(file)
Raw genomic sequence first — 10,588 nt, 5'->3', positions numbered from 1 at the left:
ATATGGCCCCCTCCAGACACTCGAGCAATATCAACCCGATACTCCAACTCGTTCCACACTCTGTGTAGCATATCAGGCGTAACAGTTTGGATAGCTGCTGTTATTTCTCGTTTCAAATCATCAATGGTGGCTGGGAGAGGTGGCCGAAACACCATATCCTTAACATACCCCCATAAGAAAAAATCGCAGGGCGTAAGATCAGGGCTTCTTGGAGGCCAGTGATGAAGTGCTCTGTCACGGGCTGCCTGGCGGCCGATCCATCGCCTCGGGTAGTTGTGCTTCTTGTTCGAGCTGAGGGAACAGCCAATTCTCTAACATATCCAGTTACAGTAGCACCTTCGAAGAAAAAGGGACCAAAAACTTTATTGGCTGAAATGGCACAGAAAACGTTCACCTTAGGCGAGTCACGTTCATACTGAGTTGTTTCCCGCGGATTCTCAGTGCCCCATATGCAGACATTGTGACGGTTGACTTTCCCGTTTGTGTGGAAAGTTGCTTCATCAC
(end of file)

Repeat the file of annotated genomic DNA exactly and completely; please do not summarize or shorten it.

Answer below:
Raw genomic sequence first — 10,588 nt, 5'->3', positions numbered from 1 at the left:
ATATGGCCCCCTCCAGACACTCGAGCAATATCAACCCGATACTCCAACTCGTTCCACACTCTGTGTAGCATATCAGGCGTAACAGTTTGGATAGCTGCTGTTATTTCTCGTTTCAAATCATCAATGGTGGCTGGGAGAGGTGGCCGAAACACCATATCCTTAACATACCCCCATAAGAAAAAATCGCAGGGCGTAAGATCAGGGCTTCTTGGAGGCCAGTGATGAAGTGCTCTGTCACGGGCTGCCTGGCGGCCGATCCATCGCCTCGGGTAGTTGTGCTTCTTGTTCGAGCTGAGGGAACAGCCAATTCTCTAACATATCCAGTTACAGTAGCACCTTCGAAGAAAAAGGGACCAAAAACTTTATTGGCTGAAATGGCACAGAAAACGTTCACCTTAGGCGAGTCACGTTCATACTGAGTTGTTTCCCGCGGATTCTCAGTGCCCCATATGCAGACATTGTGACGGTTGACTTTCCCGTTTGTGTGGAAAGTTGCTTCATCAC